What I feel when I’m shaking a fan’s hand is different than what they see. To me, I’m being a well-mannered human who is showing my appreciation to the fan. To them, or to those who are in witness mode, seeing this monster trying to rip this poor individuals arm off. One has to own their character to certain degrees. So while in studio, I imagine the character and just let it take over. There are things in this album that I hear that I cannot remember doing. Because it wasn’t me. It was Plague.
CrypticRock.com – That is pretty cool that you can get in character like that. So much is made of labels, whether it be Nu-Metal or Metalcore, or whatever it may be. What are your thoughts on these labels and, as an artist, could you care less where Terror Universal fits in? After all, who wants to sound like everyone else!
Plague – It goes like this. There is this thing called the “Human Condition” and it is extremely complex. It is not a problem to be solved nor is it the answer to all questions. It’s more like a guideline to both follow and not follow. Humans have these built-in qualities about them. One of the most common ones is to put things in an order and to categorize each and every little thing that is presented before them. If you’ve ever set foot within a library you have come as close as you will to actually standing within the structure of a human brain. Each book within an area upon a shelf according to its subject matter. I’ve actually been within libraries that have categorized all the way down to the type of pulp the words were printed on. Does all of this really make a difference? After all, it is just a bunch of fucking paper glued and sewn together. Of course it does, we need to be able to b-line to what interests us most. But that is the problem. If you know exactly what shelf your book is on and you head straight for it, you ultimately bypass everything else that could be of greater interest to you.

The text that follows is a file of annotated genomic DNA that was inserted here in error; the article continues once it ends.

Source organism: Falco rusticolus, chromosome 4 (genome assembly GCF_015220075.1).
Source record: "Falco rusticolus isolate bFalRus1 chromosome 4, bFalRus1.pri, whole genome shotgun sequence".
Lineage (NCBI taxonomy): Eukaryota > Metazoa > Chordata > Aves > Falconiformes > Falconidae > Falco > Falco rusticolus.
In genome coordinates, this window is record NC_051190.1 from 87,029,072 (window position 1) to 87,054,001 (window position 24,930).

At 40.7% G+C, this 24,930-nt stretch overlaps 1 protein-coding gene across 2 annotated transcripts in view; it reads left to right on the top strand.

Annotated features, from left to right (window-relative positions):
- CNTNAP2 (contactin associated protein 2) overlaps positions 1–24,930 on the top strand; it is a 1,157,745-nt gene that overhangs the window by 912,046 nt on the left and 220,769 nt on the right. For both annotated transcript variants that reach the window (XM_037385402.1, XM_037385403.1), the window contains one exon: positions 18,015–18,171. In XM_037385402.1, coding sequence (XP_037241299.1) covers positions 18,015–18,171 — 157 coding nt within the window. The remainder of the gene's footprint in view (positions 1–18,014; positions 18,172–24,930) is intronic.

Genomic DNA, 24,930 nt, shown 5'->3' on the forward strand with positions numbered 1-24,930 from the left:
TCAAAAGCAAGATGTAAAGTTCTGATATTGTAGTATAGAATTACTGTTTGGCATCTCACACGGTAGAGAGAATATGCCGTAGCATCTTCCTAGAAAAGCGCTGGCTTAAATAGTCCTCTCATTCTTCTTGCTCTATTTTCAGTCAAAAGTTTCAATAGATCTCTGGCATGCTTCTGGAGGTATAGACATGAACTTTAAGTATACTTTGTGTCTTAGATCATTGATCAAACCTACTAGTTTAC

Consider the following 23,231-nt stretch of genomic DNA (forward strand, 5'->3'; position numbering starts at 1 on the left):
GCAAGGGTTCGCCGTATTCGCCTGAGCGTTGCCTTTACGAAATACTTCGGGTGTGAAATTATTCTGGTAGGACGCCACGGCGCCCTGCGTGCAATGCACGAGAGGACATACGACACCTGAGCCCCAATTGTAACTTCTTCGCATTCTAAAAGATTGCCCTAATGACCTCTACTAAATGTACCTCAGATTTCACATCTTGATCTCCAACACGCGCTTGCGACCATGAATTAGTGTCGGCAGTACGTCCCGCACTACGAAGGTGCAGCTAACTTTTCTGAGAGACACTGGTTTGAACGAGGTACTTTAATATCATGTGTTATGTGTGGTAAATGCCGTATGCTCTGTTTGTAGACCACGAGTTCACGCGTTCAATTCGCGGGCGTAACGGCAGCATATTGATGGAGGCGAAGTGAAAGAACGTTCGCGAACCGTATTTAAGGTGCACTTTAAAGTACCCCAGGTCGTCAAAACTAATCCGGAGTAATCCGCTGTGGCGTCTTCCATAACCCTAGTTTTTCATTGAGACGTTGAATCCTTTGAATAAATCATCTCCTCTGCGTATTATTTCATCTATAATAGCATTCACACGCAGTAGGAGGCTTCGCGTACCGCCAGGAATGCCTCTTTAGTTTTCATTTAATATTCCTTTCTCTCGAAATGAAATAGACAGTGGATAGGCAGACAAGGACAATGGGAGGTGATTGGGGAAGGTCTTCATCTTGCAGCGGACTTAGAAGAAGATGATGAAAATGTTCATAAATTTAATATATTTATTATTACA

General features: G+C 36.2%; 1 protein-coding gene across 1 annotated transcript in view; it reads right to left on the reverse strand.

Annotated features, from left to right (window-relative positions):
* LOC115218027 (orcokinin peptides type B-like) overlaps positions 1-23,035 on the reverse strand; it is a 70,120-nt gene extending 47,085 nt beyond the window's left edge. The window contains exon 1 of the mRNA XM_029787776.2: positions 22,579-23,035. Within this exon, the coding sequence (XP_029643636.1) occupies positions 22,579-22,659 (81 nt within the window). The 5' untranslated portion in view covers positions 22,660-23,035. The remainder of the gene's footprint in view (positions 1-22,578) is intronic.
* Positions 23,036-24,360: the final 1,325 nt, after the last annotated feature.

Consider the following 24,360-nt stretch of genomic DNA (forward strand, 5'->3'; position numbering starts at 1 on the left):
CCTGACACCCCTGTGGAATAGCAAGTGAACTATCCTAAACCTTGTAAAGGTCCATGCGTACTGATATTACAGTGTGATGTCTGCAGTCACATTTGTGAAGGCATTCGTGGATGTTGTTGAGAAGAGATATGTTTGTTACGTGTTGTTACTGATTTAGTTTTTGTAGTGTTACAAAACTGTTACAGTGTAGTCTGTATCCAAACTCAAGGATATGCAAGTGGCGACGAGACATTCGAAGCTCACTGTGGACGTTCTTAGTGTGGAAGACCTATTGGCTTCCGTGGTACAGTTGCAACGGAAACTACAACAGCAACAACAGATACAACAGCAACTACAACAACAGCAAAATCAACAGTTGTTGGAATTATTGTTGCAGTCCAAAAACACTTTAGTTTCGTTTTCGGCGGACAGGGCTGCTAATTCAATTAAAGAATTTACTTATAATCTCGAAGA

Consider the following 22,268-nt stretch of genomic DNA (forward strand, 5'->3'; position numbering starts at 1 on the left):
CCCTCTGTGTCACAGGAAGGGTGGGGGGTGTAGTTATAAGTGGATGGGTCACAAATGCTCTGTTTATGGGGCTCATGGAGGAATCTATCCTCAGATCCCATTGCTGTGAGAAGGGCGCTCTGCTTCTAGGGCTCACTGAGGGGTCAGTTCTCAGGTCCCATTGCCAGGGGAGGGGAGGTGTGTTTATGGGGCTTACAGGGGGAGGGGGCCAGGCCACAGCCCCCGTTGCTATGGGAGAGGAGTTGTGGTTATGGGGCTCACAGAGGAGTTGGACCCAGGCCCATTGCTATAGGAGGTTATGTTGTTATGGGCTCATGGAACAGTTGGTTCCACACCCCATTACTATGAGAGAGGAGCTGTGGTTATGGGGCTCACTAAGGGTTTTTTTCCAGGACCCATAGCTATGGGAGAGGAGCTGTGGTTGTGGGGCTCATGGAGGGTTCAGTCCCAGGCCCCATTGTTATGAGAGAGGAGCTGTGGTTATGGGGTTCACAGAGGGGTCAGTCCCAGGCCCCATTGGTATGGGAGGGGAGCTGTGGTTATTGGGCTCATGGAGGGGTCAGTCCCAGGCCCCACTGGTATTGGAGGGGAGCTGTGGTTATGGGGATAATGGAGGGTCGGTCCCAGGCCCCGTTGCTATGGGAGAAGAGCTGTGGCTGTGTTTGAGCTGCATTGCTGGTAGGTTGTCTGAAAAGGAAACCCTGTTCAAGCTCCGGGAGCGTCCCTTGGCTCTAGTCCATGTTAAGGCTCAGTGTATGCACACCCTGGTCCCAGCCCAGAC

My point is this, it’s not a bad thing to have everything in a certain order or genre, how else would you find what you are looking for. It’s when genres are broken down into sub-genres that are broken down into deeper sub-genres that it starts getting a little ridiculous. These days you have go through a Mandelbrot set just to fucking hear anything. Fuck it all, music is music.